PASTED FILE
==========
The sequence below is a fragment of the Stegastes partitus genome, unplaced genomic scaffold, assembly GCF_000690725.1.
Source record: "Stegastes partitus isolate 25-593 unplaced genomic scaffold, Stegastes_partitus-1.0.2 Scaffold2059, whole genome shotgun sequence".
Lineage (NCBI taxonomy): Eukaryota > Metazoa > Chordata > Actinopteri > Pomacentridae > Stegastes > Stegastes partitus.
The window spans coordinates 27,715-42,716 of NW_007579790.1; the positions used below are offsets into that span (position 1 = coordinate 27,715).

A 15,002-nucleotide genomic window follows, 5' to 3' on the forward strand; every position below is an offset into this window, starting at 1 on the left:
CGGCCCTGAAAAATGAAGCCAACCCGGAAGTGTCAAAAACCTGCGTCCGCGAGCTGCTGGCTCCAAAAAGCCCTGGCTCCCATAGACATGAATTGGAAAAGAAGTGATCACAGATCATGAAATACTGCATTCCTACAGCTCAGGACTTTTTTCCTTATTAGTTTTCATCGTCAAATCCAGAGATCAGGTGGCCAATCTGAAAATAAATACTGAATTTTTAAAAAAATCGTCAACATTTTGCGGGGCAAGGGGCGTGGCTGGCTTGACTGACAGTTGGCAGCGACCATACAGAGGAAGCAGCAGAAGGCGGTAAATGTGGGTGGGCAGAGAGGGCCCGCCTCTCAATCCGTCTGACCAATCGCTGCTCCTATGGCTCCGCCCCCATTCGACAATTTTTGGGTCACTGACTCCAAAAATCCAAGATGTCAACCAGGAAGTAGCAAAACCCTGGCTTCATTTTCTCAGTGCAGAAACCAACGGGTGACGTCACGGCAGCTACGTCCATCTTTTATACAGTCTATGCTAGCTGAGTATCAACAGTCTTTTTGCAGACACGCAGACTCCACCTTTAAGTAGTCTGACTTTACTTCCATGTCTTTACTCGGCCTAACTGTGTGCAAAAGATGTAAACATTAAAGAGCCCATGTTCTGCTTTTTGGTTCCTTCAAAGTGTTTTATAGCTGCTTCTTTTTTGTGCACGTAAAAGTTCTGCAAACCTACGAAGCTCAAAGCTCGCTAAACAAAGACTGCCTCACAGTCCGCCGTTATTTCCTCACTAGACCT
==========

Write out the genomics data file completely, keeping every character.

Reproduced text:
The sequence below is a fragment of the Stegastes partitus genome, unplaced genomic scaffold, assembly GCF_000690725.1.
Source record: "Stegastes partitus isolate 25-593 unplaced genomic scaffold, Stegastes_partitus-1.0.2 Scaffold2059, whole genome shotgun sequence".
Lineage (NCBI taxonomy): Eukaryota > Metazoa > Chordata > Actinopteri > Pomacentridae > Stegastes > Stegastes partitus.
The window spans coordinates 27,715-42,716 of NW_007579790.1; the positions used below are offsets into that span (position 1 = coordinate 27,715).

A 15,002-nucleotide genomic window follows, 5' to 3' on the forward strand; every position below is an offset into this window, starting at 1 on the left:
CGGCCCTGAAAAATGAAGCCAACCCGGAAGTGTCAAAAACCTGCGTCCGCGAGCTGCTGGCTCCAAAAAGCCCTGGCTCCCATAGACATGAATTGGAAAAGAAGTGATCACAGATCATGAAATACTGCATTCCTACAGCTCAGGACTTTTTTCCTTATTAGTTTTCATCGTCAAATCCAGAGATCAGGTGGCCAATCTGAAAATAAATACTGAATTTTTAAAAAAATCGTCAACATTTTGCGGGGCAAGGGGCGTGGCTGGCTTGACTGACAGTTGGCAGCGACCATACAGAGGAAGCAGCAGAAGGCGGTAAATGTGGGTGGGCAGAGAGGGCCCGCCTCTCAATCCGTCTGACCAATCGCTGCTCCTATGGCTCCGCCCCCATTCGACAATTTTTGGGTCACTGACTCCAAAAATCCAAGATGTCAACCAGGAAGTAGCAAAACCCTGGCTTCATTTTCTCAGTGCAGAAACCAACGGGTGACGTCACGGCAGCTACGTCCATCTTTTATACAGTCTATGCTAGCTGAGTATCAACAGTCTTTTTGCAGACACGCAGACTCCACCTTTAAGTAGTCTGACTTTACTTCCATGTCTTTACTCGGCCTAACTGTGTGCAAAAGATGTAAACATTAAAGAGCCCATGTTCTGCTTTTTGGTTCCTTCAAAGTGTTTTATAGCTGCTTCTTTTTTGTGCACGTAAAAGTTCTGCAAACCTACGAAGCTCAAAGCTCGCTAAACAAAGACTGCCTCACAGTCCGCCGTTATTTCCTCACTAGACCT